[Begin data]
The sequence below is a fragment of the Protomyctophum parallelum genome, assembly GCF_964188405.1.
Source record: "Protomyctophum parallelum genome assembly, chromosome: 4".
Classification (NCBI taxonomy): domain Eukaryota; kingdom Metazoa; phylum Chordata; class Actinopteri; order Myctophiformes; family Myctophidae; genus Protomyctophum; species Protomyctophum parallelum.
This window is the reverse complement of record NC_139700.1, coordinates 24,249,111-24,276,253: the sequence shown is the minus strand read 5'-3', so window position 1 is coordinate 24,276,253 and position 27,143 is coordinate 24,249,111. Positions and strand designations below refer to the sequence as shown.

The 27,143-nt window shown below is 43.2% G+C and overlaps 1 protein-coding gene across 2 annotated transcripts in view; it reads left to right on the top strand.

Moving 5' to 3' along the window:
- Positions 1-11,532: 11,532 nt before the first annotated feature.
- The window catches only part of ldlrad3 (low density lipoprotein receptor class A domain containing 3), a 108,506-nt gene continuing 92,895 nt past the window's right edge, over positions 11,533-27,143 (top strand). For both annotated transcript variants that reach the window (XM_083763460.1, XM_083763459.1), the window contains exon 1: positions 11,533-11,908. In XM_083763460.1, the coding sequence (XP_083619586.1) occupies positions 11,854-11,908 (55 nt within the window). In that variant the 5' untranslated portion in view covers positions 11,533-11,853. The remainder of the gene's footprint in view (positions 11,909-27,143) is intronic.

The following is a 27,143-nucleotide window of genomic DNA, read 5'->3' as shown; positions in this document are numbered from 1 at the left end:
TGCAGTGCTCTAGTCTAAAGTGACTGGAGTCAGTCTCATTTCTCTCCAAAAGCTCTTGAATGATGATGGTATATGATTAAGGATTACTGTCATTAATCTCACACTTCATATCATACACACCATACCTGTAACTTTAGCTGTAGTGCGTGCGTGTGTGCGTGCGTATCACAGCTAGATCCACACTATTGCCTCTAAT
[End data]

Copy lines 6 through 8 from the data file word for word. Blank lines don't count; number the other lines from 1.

Moving 5' to 3' along the window:
- Positions 1-11,532: 11,532 nt before the first annotated feature.
- The window catches only part of ldlrad3 (low density lipoprotein receptor class A domain containing 3), a 108,506-nt gene continuing 92,895 nt past the window's right edge, over positions 11,533-27,143 (top strand). For both annotated transcript variants that reach the window (XM_083763460.1, XM_083763459.1), the window contains exon 1: positions 11,533-11,908. In XM_083763460.1, the coding sequence (XP_083619586.1) occupies positions 11,854-11,908 (55 nt within the window). In that variant the 5' untranslated portion in view covers positions 11,533-11,853. The remainder of the gene's footprint in view (positions 11,909-27,143) is intronic.